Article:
Part Two: Creating a Recovery Culture Through Conscious Leadership
By Lori Ashcraft, Crestwood Behavioral Health with contributions by Harvey Rosenthal and Madeline Kennedy with the New York Association for Psychiatric Rehabilitation Services (NYAPRS)
Let’s begin this discussion by taking an honest look at how people become leaders in organizations that serve people who live with mental health, addiction and trauma-related challenges.
Most of us who ascend to leadership positions don’t receive much training or mentoring in how to lead in a way that creates meaningful recovery outcomes. We did our last job well, so we got promoted. Now here we are telling other people how to do their jobs. We join the ranks of official leaders in the organization and we bumble around with the other leaders and try to keep things on track. We think our job is about making sure everyone is doing what they are supposed to do and keeping the machinery running.
This becomes our focus, and we measure our success on how well we do these superficial things. We pretend that this is as good as it gets. This can go on for years. The whole time we are missing the point of growing ourselves and those who report to us into committed, skilled, accountable, and caring people. I know this territory well from firsthand experience because at one time I too was caught up in this trap.
These opening paragraphs may seem a little harsh. In fact, my first thought about writing this article was to open it with a nice gentle nuanced approach so as not to offend anyone. My second thought was to just shoot straight, believing we are capable of digesting a painfully straightforward assessment of where we stand in the world of recovery leadership. I think we’re ready, right from the “git go,” to take an honest look at where we are so we can figure out how to take on new territory as recovery leaders.
With a recovery mindset, we can make important contributions by transforming the “everyday” into the magic that happens when people, both staff and people being served, recognize their human potential and the ways they can creatively contribute. Remember, this happens when the leader focuses on the organisms; the people – that’s where the heart beats.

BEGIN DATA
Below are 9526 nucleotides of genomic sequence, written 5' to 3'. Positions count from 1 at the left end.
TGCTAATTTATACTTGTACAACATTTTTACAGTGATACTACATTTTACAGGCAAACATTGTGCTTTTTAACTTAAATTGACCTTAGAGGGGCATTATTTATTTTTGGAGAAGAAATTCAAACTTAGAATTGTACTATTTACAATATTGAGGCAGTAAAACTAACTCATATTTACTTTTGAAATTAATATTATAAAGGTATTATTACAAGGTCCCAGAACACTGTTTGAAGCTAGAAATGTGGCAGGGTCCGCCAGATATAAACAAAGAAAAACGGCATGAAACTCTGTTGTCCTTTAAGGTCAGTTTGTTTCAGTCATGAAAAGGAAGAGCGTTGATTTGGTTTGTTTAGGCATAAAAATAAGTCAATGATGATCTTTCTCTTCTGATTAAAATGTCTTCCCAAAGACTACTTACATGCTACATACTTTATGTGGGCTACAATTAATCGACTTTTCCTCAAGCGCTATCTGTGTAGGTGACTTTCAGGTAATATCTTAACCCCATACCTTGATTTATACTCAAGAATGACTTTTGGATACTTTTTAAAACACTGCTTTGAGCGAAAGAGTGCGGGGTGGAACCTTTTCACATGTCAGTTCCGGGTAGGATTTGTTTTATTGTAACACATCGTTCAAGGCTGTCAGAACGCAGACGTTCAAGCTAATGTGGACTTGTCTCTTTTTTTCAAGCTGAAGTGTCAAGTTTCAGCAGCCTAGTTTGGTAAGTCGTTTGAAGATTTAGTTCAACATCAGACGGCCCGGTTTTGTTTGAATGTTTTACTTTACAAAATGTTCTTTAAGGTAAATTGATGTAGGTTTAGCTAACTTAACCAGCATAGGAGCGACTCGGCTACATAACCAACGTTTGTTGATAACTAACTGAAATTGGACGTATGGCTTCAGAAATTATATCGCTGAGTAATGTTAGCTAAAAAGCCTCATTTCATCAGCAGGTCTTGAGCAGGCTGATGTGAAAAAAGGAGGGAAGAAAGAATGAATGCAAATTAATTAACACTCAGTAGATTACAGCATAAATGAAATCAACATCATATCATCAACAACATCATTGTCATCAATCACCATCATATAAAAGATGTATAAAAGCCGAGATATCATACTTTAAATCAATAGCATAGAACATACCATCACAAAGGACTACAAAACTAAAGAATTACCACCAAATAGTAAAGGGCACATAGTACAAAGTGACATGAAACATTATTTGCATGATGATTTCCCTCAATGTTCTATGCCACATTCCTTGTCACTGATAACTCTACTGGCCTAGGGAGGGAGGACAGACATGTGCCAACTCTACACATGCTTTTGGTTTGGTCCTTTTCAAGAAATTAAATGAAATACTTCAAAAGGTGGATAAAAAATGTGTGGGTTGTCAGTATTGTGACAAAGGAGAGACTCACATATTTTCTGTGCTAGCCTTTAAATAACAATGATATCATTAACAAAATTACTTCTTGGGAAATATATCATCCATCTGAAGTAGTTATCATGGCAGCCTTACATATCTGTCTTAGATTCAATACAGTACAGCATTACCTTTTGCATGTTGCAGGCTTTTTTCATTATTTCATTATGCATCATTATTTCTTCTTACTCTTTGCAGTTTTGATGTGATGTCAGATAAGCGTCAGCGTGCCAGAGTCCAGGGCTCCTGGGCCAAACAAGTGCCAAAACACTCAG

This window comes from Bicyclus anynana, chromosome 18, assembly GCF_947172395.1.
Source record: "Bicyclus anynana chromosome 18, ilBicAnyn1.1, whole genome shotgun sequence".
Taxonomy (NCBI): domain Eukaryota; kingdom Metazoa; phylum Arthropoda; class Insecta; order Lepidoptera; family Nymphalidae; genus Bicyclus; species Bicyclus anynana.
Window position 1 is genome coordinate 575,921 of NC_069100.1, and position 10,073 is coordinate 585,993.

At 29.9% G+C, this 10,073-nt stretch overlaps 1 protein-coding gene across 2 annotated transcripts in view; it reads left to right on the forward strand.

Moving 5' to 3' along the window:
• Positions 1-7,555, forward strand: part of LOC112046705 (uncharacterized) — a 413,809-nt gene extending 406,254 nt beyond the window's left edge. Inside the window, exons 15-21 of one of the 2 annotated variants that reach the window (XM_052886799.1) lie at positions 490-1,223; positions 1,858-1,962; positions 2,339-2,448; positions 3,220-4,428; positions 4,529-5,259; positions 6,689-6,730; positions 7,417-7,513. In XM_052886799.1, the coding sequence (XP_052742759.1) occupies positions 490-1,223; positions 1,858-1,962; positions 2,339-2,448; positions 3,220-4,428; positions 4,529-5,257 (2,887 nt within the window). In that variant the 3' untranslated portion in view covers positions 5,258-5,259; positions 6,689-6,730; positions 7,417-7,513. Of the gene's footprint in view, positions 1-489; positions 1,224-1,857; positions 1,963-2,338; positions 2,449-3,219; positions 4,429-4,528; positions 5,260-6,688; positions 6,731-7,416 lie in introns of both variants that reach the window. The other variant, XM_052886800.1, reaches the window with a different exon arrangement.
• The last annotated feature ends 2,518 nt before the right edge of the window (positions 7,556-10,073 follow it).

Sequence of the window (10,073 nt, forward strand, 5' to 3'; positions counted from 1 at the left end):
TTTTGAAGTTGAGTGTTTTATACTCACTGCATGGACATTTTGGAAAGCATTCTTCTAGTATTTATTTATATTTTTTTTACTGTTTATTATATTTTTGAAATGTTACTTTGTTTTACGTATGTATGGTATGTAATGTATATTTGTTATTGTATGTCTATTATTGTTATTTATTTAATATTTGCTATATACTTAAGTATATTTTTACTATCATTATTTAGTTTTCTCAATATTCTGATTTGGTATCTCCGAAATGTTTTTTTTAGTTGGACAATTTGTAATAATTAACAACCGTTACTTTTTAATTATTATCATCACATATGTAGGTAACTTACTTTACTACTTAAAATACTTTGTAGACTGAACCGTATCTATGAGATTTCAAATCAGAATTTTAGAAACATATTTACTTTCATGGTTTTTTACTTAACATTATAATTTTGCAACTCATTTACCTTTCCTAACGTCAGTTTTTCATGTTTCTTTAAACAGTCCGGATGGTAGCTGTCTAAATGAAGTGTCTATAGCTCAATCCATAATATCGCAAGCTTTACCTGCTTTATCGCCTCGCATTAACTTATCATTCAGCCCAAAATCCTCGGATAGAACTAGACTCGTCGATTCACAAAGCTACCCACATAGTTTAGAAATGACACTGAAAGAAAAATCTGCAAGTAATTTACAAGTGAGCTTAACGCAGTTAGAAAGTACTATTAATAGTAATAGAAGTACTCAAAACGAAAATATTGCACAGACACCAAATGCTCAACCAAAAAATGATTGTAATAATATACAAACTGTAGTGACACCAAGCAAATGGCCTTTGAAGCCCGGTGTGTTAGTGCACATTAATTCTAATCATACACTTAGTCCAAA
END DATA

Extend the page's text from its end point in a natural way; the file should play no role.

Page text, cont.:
Let’s approach developing recovery leadership skills from two different angles: the first focuses on Being and the second on Doing.
Being is mostly internal and Doing is mostly external.
- Being (internal) centers on the ideal personal characteristics of a leader who can create a recovery culture. These are characteristics of any good leader, no matter what the organization is or what the mission is. We just need to apply them to the culture of recovery and think about how they can be effective in our context.
- Doing (external action) relies on a strong well-articulated vision that guides the organization. The leader holds the vision up above the crowd to constantly remind everyone about the mission of the organization. It becomes the lens through which the work is viewed. A meaningful vision is not just a “point of view” but a “viewing point” that provides perspective for each moment as well as a long-range observation of the journey. Holding high this living, dynamic, and dual focused vision allows leaders the space to continually learn how to inspire and empower the staff; generate choices and options; and role model courage and guts and integrity in a way that moves the entire organization toward a recovery culture.
Leaders who hold a living, dynamic, and dual focused vision emulate recovery values in their actions and attitudes. They reinforce those values and demonstrate how to put recovery principles into action. This gives staff a living example of what it looks like in action and makes it easier for them to emulate it in their own relationships with people who are receiving services from the organization.
I’ve synthesized these principles in the chart below to make it easier to keep in mind both the Being and Doing aspects of a recovery leadership vision.
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